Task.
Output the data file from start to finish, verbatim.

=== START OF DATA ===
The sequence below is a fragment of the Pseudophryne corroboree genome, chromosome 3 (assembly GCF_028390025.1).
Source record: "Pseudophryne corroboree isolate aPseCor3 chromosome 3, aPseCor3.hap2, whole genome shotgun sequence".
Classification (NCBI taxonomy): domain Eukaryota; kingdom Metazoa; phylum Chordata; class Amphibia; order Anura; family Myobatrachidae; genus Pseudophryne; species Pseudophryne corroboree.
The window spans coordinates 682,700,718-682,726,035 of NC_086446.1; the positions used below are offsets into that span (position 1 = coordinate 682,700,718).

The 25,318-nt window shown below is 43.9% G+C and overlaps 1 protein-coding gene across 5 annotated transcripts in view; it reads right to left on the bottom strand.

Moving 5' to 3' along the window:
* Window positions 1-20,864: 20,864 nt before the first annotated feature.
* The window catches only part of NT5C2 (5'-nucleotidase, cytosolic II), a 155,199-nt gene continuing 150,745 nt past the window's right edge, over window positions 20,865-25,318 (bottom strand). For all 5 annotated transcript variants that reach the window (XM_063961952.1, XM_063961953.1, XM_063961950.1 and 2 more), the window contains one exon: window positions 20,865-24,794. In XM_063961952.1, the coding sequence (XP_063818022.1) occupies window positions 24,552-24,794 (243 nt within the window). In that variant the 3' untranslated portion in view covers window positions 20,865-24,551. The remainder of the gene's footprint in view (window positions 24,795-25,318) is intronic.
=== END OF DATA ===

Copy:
The sequence below is a fragment of the Pseudophryne corroboree genome, chromosome 3 (assembly GCF_028390025.1).
Source record: "Pseudophryne corroboree isolate aPseCor3 chromosome 3, aPseCor3.hap2, whole genome shotgun sequence".
Classification (NCBI taxonomy): domain Eukaryota; kingdom Metazoa; phylum Chordata; class Amphibia; order Anura; family Myobatrachidae; genus Pseudophryne; species Pseudophryne corroboree.
The window spans coordinates 682,700,718-682,726,035 of NC_086446.1; the positions used below are offsets into that span (position 1 = coordinate 682,700,718).

The 25,318-nt window shown below is 43.9% G+C and overlaps 1 protein-coding gene across 5 annotated transcripts in view; it reads right to left on the bottom strand.

Moving 5' to 3' along the window:
* Window positions 1-20,864: 20,864 nt before the first annotated feature.
* The window catches only part of NT5C2 (5'-nucleotidase, cytosolic II), a 155,199-nt gene continuing 150,745 nt past the window's right edge, over window positions 20,865-25,318 (bottom strand). For all 5 annotated transcript variants that reach the window (XM_063961952.1, XM_063961953.1, XM_063961950.1 and 2 more), the window contains one exon: window positions 20,865-24,794. In XM_063961952.1, the coding sequence (XP_063818022.1) occupies window positions 24,552-24,794 (243 nt within the window). In that variant the 3' untranslated portion in view covers window positions 20,865-24,551. The remainder of the gene's footprint in view (window positions 24,795-25,318) is intronic.